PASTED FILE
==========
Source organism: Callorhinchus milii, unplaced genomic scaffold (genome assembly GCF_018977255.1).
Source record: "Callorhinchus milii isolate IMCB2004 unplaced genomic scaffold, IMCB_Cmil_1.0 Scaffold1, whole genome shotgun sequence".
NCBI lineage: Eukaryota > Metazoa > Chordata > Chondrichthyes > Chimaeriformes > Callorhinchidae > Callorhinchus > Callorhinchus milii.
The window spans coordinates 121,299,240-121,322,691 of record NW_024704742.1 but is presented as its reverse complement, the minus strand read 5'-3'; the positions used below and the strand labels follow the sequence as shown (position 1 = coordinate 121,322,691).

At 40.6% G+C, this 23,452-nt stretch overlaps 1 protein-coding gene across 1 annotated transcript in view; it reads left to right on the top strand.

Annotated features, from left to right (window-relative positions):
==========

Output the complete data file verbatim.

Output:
Source organism: Callorhinchus milii, unplaced genomic scaffold (genome assembly GCF_018977255.1).
Source record: "Callorhinchus milii isolate IMCB2004 unplaced genomic scaffold, IMCB_Cmil_1.0 Scaffold1, whole genome shotgun sequence".
NCBI lineage: Eukaryota > Metazoa > Chordata > Chondrichthyes > Chimaeriformes > Callorhinchidae > Callorhinchus > Callorhinchus milii.
The window spans coordinates 121,299,240-121,322,691 of record NW_024704742.1 but is presented as its reverse complement, the minus strand read 5'-3'; the positions used below and the strand labels follow the sequence as shown (position 1 = coordinate 121,322,691).

At 40.6% G+C, this 23,452-nt stretch overlaps 1 protein-coding gene across 1 annotated transcript in view; it reads left to right on the top strand.

Annotated features, from left to right (window-relative positions):